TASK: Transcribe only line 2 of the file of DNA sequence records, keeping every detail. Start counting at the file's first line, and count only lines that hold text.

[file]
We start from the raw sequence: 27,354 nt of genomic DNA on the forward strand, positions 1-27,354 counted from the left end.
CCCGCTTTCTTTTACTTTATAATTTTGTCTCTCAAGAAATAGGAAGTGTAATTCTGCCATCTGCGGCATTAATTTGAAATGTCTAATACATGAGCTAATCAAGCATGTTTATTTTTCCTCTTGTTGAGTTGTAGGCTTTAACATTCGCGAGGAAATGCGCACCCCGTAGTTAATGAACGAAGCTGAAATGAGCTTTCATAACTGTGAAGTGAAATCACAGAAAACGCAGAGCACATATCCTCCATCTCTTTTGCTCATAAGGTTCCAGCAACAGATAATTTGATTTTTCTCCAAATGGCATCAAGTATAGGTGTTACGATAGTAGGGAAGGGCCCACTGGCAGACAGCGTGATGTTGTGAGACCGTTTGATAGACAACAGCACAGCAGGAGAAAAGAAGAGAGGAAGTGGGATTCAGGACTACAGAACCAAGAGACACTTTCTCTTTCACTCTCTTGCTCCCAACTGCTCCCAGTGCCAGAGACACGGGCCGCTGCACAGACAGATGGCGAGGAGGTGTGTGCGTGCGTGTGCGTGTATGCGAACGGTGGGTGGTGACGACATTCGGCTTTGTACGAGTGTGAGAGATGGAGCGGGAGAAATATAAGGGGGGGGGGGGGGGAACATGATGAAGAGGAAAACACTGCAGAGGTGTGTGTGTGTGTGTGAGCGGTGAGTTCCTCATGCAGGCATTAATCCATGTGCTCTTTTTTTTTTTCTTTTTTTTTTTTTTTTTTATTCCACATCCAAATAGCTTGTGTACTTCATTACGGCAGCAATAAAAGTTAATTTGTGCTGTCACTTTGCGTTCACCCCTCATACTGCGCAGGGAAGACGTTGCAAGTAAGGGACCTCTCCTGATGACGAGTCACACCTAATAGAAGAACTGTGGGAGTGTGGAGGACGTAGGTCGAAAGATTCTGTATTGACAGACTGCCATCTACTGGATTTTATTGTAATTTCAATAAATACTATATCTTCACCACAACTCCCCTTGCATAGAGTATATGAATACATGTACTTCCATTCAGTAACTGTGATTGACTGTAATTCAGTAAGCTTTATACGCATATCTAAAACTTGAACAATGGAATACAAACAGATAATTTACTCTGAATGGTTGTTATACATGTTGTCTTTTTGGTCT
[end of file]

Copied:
CCCGCTTTCTTTTACTTTATAATTTTGTCTCTCAAGAAATAGGAAGTGTAATTCTGCCATCTGCGGCATTAATTTGAAATGTCTAATACATGAGCTAATCAAGCATGTTTATTTTTCCTCTTGTTGAGTTGTAGGCTTTAACATTCGCGAGGAAATGCGCACCCCGTAGTTAATGAACGAAGCTGAAATGAGCTTTCATAACTGTGAAGTGAAATCACAGAAAACGCAGAGCACATATCCTCCATCTCTTTTGCTCATAAGGTTCCAGCAACAGATAATTTGATTTTTCTCCAAATGGCATCAAGTATAGGTGTTACGATAGTAGGGAAGGGCCCACTGGCAGACAGCGTGATGTTGTGAGACCGTTTGATAGACAACAGCACAGCAGGAGAAAAGAAGAGAGGAAGTGGGATTCAGGACTACAGAACCAAGAGACACTTTCTCTTTCACTCTCTTGCTCCCAACTGCTCCCAGTGCCAGAGACACGGGCCGCTGCACAGACAGATGGCGAGGAGGTGTGTGCGTGCGTGTGCGTGTATGCGAACGGTGGGTGGTGACGACATTCGGCTTTGTACGAGTGTGAGAGATGGAGCGGGAGAAATATAAGGGGGGGGGGGGGGGAACATGATGAAGAGGAAAACACTGCAGAGGTGTGTGTGTGTGTGTGAGCGGTGAGTTCCTCATGCAGGCATTAATCCATGTGCTCTTTTTTTTTTTCTTTTTTTTTTTTTTTTTTATTCCACATCCAAATAGCTTGTGTACTTCATTACGGCAGCAATAAAAGTTAATTTGTGCTGTCACTTTGCGTTCACCCCTCATACTGCGCAGGGAAGACGTTGCAAGTAAGGGACCTCTCCTGATGACGAGTCACACCTAATAGAAGAACTGTGGGAGTGTGGAGGACGTAGGTCGAAAGATTCTGTATTGACAGACTGCCATCTACTGGATTTTATTGTAATTTCAATAAATACTATATCTTCACCACAACTCCCCTTGCATAGAGTATATGAATACATGTACTTCCATTCAGTAACTGTGATTGACTGTAATTCAGTAAGCTTTATACGCATATCTAAAACTTGAACAATGGAATACAAACAGATAATTTACTCTGAATGGTTGTTATACATGTTGTCTTTTTGGTCT